'Sense of fear': Victim services worker calls for changes to Halifax taxi sexual assault appeals
The caseworkers wrote that reinstating accused taxi drivers' licences, even with conditions, leaves the public vulnerable.
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A Halifax Regional Police victim services caseworker said Thursday conditions placed on taxi drivers accused of sexual assault “cannot be monitored.”
Angela Jeffrey-Haynes made the statement in a letter written to Halifax regional council’s Appeals Standing Committee – the one tasked with ruling on appeals from taxi drivers who have lost their licences due to allegations of sexual assault.
Jeffrey-Haynes wrote that while police can't stop an accused driver from driving, they commonly place conditions that prohibit them from having female passengers in their vehicles, or having passengers in the front seat. After the Appeals Standing Committee reinstates a driver’s licence, it usually applies similar conditions.
“Unfortunately, the limited conditions that police are allowed to place on taxi drivers cannot be monitored,” she wrote, adding that Halifax Regional Municipality's taxi compliance team is in the same boat, and it’s especially difficult to regularly check whether drivers are adhering to conditions at night.
“Therefore there is no way to properly hold these offenders accountable and to ensure public safety.”
Jeffrey-Haynes wrote her letter to educate committee members on their role after attending two appeal hearings earlier this year.
The committee has allowed multiple appeals in the last year for drivers currently moving through the justice system, and in one case, left the door open for a convicted driver to reapply to get his licence back this September.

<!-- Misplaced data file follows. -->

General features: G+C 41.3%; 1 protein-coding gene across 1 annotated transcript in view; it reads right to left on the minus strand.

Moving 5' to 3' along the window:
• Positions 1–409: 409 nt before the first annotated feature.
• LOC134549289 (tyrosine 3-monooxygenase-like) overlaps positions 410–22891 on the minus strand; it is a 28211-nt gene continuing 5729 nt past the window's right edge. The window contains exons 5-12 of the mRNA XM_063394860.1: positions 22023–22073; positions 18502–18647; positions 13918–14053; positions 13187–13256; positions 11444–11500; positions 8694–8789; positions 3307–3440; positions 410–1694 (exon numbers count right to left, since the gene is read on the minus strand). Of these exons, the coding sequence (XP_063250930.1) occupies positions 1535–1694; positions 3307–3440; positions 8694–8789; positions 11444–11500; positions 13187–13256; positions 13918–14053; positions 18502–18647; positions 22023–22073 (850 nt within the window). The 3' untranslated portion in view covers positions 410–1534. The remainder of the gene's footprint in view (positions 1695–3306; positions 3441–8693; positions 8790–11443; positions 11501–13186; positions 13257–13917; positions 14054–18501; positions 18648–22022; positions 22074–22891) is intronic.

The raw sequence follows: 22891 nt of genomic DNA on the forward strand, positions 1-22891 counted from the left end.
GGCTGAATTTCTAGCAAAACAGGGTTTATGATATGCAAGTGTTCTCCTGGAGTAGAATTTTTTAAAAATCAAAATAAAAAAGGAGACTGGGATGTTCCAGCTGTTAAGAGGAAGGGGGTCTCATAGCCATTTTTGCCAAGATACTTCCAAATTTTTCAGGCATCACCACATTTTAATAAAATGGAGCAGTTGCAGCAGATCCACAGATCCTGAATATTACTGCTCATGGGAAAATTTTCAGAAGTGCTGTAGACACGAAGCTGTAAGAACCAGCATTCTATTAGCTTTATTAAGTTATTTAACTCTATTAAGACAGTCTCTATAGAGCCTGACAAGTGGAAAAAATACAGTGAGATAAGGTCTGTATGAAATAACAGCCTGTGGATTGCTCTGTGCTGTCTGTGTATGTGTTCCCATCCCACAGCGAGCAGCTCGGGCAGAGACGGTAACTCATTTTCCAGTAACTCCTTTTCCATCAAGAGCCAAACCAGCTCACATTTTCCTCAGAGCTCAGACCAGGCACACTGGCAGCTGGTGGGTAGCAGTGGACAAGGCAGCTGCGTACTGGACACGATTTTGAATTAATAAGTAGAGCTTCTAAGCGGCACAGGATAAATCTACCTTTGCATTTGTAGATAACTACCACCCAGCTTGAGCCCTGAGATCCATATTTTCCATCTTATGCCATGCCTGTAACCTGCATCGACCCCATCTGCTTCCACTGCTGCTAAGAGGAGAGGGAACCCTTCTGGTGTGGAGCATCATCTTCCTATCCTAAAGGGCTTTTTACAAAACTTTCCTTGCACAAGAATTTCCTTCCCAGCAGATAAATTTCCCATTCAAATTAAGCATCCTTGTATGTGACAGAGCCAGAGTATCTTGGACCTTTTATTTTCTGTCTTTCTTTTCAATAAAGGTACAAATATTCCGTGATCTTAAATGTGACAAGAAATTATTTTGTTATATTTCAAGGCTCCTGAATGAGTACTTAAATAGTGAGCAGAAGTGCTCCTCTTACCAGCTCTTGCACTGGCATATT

Jeffrey-Haynes wrote that, given high rates of recidivism among sexual assault offenders, and the level of trust afforded to taxi drivers, reinstating their licences, even with conditions, leaves the public vulnerable.
“I can say overall that allowing taxi drivers who display such behaviour to continue working in this role creates a sense of fear for women in HRM,” she wrote.
“It limits their freedom both psychologically and physically.”
Committee not the ideal venue: victim services caseworker
A Halifax Regional Police victim services caseworker is calling for changes to the way the municipality deals with appeals from taxi drivers who’ve lost their licences due to allegations of sexual assault.
Angela Jeffrey-Haynes will make a presentation to Halifax regional council’s Appeals Standing Committee at its next meeting this September after a letter she wrote hoping to educate the committee on its role was accepted at its meeting on Thursday.
“Preferably, cases that involve taxi drivers and sexual harassment/sexual assault where criminal charges have been laid, would not be heard at the committee at all,” she wrote in her letter.
Jeffrey-Haynes wrote that, after attending two appeal hearings, it was clear to her that “the complexity of sexualized violence was very difficult to address in a council appeal setting,” and some councillors were confused about their role.
“I understand that hearing an appeal involving crimes related to sexual assault is not the same as hearing appeals related to whether a property is safe or is considered an eye-sore,” she wrote.
She addressed concerns about better accommodating victims who attend the hearings, suggesting that those cases be dealt with in camera, or that the accused driver be asked to leave if the victim is asked to speak. She also said that councillors should not assume that victims that don’t attend hearings don’t care about the outcomes, as attending is potentially traumatic.
Coun. Gloria McCluskey, one of the committee’s members, said she appreciated the letter.
“We think we’ve done it the right way, based on the information we’ve had, but this adds a little more sensitivity to it,” she said after Thursday’s committee meeting.
“It’ll be helpful,” said Deputy Mayor Matt Whitman, the committee chair. “With so many of these coming before us, any additional guidance will be helpful.”
Coun. Brad Johns welcomed Jeffrey-Haynes to come speak to the committee, but worried that the letter moved into more moral than legal territory.
“As a quasi-judicial committee, it’s what our legal responsibilities are, and a lot of this goes into some moral as well,” he said during the meeting.
“I would like to ensure that she has had an opportunity to meet with legal services as well as bylaw and everybody else, so that when she comes forward, and we have this discussion, we’re well aware that staff have already met and are providing good advice and correct advice, you know what I mean? Not an opinion.”